● By Mel Sim
Hone these skills during your postgraduate studies and you’ll become more employable at the end of the day
When you finally graduate from your postgraduate study, you are armed with a very important piece of paper that adds value to your qualifications. But that is not the only thing you should leave with. Throughout your time in grad school, you should take the opportunity to develop some concrete skills that are easily transferable to your working life, making you a more valued employee who is a notch above the rest with the same qualification as you.
Unlike your undergraduate years, your postgraduate studies focus primarily on developing specialised knowledge, advanced critical thinking and innovative research skills. It also involves soft skills like maintaining a professional front and understanding the art of communication. All that said, you will need to hone skills of all sorts to make you a well-rounded individual who is not only well-versed with your speciality but also in tune with those around you. A postgraduate study lays the foundation of a career in a specialised manner, committing you to an area of focus. It also helps you develop skills that are marketable and will help you advance in your career.
What are the skills you should be focusing on? Here are four basic ones to nurture while in your postgraduate studies that will not only improve your chances of employment but also make you a star employee.
Let’s face it – a postgraduate study is a world apart from your undergraduate study, which may now seem like child’s play once you’ve gotten yourself deep into your postgrad years! A lot of times you will find yourself being asked for your opinion or analysis on a certain topic. This requires you to be critical. Make no mistake though, it doesn’t mean that you are negative or just pointing out what is wrong with something. Critical at your master’s level means being fully informed and capable of supporting with in-depth analysis and assessment.
Why is critical thinking important? For one thing, it affects your academic success as a bulk of your postgraduate studies depends on your ability to demonstrate knowledge of your subject and giving opinions supported by evidence. It also affects your employability: One of the main reasons why many people undertake postgraduate study is to improve their employment prospects. Your postgraduate study is ideal in helping you develop your higher-level thinking and reasoning skills, which can be applied across many areas of work. Being able to demonstrate this will convince prospective employers that you are the right person for the job.
BUILD YOUR PROFESSIONAL PERSONA
Having a laid-back attitude may be forgiven when you are an undergraduate student. But all that changes as a postgrad where you are expected to adopt a more professional personality. What do we mean by professional? For starters, ditch the informal wear and dress for the professional part you want to play. Keeping to your deadlines and commitment is also a big part of being professional; it demonstrates efficiency and dependability on your part.
Another huge aspect of being professional? Don’t be disrespectful and don’t play the petty game. Regard your fellow postgrad students as equal peers and treat them with respect. Gossip, complaining or just being plain rude won’t do you any favours.
Take your professional persona one step forward by having mentors who can guide you in your decisions, now and later. Create a professional relationship with your mentor (it can be a professor or a more mature student) and make sure you take advantage of the lessons, feedback and information that you receive. This may very well impress your mentor, who might just be the person to get you that dream job after all.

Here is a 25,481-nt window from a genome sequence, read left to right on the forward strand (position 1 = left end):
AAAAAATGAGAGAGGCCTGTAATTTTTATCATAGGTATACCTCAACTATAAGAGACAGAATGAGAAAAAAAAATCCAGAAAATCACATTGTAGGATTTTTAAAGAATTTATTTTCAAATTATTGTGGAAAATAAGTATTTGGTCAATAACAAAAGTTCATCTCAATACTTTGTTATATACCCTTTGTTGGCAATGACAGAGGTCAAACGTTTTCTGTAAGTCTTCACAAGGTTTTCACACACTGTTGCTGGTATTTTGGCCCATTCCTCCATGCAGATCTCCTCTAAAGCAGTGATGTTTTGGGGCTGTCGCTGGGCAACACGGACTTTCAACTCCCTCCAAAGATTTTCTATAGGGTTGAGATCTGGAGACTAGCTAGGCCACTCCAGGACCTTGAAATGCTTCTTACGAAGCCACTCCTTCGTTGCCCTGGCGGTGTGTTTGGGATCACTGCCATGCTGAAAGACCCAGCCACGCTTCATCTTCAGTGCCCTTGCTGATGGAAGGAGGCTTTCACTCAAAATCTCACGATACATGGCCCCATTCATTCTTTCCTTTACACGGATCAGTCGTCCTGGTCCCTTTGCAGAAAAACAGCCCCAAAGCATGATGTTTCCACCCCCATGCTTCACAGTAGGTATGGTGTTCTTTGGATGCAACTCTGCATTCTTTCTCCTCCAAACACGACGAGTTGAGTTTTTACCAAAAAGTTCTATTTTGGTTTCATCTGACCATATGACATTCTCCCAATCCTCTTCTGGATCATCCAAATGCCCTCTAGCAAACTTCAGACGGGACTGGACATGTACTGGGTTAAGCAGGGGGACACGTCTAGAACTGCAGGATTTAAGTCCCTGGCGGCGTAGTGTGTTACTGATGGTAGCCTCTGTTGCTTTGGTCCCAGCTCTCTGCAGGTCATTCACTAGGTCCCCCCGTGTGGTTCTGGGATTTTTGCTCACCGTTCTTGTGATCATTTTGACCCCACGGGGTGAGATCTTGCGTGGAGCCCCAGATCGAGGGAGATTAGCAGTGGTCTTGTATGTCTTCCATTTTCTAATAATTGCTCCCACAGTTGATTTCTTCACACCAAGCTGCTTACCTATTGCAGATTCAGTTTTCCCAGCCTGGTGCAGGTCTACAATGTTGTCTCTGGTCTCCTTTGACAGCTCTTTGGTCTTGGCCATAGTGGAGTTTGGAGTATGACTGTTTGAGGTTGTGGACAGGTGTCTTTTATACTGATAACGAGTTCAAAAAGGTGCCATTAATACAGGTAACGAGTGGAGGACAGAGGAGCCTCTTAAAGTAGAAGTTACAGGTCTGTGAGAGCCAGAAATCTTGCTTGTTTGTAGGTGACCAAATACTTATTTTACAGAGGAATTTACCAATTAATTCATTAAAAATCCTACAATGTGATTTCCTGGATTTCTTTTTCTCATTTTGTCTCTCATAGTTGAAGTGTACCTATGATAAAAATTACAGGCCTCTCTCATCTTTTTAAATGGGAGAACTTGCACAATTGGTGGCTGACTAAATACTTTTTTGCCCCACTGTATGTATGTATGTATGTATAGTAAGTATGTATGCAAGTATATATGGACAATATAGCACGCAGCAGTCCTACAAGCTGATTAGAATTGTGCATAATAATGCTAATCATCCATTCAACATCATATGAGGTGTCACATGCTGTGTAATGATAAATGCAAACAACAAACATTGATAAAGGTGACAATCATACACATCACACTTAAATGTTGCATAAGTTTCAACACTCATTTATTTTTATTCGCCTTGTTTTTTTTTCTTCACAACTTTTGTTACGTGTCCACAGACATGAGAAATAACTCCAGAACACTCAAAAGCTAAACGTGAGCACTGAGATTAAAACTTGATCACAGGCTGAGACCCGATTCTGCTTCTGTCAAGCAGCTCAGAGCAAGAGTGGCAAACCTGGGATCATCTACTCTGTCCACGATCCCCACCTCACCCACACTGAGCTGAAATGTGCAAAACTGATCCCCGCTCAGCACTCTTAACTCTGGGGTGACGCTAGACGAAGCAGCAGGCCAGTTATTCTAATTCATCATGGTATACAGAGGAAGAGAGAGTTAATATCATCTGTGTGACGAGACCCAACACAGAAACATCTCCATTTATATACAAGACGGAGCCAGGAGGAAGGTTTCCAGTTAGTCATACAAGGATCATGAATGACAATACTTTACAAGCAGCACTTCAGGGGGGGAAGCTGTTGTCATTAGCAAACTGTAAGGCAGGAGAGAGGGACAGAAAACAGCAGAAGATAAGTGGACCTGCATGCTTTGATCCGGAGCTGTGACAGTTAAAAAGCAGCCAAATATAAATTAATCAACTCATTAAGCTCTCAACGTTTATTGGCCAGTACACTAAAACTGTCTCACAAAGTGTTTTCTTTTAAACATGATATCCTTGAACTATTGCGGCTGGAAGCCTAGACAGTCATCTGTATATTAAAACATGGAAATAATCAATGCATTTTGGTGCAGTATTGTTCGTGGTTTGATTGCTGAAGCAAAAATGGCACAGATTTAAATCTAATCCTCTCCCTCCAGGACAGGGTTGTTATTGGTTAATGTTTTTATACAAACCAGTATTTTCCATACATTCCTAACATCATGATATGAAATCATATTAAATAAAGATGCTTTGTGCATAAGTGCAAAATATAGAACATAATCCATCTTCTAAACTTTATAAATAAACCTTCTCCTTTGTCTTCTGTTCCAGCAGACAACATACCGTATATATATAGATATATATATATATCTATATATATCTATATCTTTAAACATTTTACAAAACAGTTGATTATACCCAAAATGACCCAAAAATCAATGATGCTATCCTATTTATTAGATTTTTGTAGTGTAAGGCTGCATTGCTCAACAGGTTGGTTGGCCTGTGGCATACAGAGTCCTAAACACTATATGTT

"A postgraduate study lays the foundation of a career in a specialised manner, committing you to an area of focus. It also helps you develop skills that are marketable and will help you advance in your career."
PUMP UP ON TEAM WORK
You’ve heard it many times and you will hear it again: Being able to work effectively with others – regardless of the difference in opinions – is a good skill to have, whether you are an undergraduate, a postgrad or even in your working life. Many of your postgraduate courses will require you to work in teams, whether it is working on case studies or presentations. Team work is a vital professional skill that you should continue developing as often times, you will also be required to work with others in a team in the work environment. Businesses these days are increasingly encouraging collaborative thinking to derive at the best business decisions. So start developing your ability to work – and sometimes play – well with others to give you that advantage.
WORK ON YOUR WRITTEN AND ORAL COMMUNICATION SKILLS
A piece of paper is only useful if you have the chops to back it up. Being able to articulate your thoughts and ideas well both on paper as well as verbally will take you far not only in your postgraduate studies but also in the working world. There are many ways to work on your written and communication skills but as with everything else, practice makes perfect. Write often and speak up always. Learn how to organise and communicate your thoughts and ideas effectively. Volunteer to speak during presentations so you can get over the fear of public speaking quickly as well as become more comfortable in addressing a crowd, regardless of size. Fine tune the way you explain things – be concise and use logic when persuading others. Finally, learn to listen before you speak. This way, you not only give the chance for others to express their views but also give yourself time to collect your thoughts so you can present them more efficiently.
It is February after all… and that means, Valentine’s Day!
Stay clear of these and you’ll up your chances of being hired.
And the results are out!